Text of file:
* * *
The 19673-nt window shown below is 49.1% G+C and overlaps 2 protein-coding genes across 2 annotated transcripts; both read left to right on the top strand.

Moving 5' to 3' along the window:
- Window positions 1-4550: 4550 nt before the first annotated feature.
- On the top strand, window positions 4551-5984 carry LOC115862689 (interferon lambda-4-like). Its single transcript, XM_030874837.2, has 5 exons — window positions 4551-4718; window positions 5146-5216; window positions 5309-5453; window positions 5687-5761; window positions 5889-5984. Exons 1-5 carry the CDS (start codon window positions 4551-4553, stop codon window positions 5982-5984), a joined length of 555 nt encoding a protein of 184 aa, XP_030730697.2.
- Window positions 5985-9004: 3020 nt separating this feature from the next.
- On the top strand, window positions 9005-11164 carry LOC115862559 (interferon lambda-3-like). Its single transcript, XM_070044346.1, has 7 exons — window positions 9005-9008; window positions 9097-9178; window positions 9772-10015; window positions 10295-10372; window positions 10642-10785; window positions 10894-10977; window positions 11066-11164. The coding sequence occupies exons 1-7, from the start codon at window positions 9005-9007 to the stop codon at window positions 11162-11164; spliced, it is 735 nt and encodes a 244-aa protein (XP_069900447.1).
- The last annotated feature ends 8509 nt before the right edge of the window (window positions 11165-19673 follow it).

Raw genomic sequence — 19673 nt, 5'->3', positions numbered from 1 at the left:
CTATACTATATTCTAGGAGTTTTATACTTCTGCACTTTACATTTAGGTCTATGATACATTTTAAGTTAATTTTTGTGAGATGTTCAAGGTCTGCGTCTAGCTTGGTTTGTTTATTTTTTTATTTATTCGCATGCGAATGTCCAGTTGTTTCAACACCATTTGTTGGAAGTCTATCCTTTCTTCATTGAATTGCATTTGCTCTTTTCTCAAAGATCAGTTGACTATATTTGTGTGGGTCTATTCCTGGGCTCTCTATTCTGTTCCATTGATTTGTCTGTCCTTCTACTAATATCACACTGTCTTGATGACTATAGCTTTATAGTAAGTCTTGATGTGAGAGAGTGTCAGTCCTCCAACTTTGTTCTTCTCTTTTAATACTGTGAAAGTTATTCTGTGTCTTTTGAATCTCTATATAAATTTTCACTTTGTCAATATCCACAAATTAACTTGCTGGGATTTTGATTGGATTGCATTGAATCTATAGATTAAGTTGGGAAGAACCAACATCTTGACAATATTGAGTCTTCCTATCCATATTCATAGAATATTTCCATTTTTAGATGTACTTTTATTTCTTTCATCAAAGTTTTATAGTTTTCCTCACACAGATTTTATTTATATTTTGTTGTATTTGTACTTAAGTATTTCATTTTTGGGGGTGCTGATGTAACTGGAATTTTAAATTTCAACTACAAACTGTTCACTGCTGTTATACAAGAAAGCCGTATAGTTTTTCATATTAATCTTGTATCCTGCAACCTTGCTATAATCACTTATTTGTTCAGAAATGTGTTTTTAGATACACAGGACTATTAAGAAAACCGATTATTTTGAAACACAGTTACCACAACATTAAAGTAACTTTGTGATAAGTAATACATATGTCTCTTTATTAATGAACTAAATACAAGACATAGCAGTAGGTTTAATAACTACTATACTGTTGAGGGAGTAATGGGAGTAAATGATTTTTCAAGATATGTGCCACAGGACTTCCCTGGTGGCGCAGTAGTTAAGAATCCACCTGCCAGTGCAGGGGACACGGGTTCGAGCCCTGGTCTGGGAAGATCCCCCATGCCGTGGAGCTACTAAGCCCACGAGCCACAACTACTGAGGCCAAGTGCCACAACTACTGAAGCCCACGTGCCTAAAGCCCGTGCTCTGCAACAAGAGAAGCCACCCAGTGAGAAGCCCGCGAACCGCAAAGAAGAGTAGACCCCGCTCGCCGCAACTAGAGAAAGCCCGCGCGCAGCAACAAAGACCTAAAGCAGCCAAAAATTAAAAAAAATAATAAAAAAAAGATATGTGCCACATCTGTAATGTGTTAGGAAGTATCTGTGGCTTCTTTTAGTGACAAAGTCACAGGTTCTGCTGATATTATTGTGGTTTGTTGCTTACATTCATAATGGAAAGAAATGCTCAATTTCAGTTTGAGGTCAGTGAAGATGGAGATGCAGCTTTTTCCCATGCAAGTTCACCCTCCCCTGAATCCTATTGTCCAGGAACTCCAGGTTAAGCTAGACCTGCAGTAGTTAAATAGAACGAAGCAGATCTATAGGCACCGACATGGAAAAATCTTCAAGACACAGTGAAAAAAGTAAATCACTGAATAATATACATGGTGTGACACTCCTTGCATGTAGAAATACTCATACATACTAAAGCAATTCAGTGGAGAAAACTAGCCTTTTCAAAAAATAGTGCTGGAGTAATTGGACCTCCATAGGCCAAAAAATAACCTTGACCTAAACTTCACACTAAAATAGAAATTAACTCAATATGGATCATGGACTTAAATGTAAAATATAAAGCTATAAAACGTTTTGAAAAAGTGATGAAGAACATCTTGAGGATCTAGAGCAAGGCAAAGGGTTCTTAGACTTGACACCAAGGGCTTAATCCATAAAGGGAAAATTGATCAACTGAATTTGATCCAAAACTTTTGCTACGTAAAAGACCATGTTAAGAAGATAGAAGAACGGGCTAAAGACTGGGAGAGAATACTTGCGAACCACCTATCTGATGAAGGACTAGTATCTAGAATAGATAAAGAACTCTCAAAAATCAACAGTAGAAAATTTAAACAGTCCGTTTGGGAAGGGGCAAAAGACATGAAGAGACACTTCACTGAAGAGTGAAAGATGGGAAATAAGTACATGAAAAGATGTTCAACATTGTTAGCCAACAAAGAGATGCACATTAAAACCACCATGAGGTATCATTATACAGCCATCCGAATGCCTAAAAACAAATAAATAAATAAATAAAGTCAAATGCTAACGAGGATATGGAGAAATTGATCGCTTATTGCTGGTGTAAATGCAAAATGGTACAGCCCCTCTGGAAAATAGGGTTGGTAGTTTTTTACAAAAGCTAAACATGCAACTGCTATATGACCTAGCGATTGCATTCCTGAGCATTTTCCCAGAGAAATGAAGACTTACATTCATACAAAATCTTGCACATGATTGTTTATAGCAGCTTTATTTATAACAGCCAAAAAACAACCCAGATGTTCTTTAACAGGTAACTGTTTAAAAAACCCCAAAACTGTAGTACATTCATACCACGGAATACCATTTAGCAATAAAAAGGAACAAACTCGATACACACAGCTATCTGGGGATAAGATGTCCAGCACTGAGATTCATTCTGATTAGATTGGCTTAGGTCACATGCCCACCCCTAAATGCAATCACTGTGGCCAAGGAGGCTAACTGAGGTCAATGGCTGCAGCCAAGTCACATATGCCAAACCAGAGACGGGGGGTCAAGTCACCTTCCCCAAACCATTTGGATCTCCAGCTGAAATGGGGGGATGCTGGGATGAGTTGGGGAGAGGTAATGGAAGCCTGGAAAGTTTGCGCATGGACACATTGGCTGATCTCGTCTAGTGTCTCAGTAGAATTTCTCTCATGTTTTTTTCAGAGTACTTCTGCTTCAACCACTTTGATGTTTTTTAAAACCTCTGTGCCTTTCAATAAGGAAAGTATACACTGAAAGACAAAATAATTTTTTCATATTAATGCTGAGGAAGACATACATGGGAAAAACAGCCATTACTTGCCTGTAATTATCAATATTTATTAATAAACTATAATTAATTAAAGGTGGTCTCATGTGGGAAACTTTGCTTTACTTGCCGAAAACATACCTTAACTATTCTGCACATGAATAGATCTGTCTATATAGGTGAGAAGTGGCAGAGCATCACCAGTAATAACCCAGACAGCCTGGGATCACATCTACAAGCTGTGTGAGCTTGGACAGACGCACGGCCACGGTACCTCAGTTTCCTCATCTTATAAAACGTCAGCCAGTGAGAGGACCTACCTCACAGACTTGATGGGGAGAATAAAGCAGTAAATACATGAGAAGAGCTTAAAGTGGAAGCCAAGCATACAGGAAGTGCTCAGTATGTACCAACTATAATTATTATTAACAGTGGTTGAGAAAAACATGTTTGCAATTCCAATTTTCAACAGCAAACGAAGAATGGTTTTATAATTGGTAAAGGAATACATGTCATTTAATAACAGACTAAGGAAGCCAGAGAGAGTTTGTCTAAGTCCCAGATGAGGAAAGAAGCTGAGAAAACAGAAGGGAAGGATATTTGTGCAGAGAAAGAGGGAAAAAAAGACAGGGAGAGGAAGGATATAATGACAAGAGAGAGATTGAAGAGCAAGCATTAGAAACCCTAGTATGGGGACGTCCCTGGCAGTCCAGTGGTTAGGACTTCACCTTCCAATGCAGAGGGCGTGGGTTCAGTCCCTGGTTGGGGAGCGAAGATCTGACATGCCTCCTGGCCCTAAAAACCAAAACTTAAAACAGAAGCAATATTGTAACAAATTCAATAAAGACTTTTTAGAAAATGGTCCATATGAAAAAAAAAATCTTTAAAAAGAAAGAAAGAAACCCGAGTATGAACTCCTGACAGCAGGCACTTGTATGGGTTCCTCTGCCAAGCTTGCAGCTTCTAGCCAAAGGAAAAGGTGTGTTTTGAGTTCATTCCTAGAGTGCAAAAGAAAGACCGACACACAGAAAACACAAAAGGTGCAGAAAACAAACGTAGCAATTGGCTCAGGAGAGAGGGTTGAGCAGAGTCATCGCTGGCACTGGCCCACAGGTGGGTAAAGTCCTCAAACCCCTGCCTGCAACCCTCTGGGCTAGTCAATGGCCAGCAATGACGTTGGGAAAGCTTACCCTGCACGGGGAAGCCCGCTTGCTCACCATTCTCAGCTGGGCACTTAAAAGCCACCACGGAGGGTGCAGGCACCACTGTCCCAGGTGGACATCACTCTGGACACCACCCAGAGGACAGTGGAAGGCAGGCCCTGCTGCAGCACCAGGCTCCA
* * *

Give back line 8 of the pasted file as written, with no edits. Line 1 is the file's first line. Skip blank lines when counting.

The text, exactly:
Raw genomic sequence — 19673 nt, 5'->3', positions numbered from 1 at the left: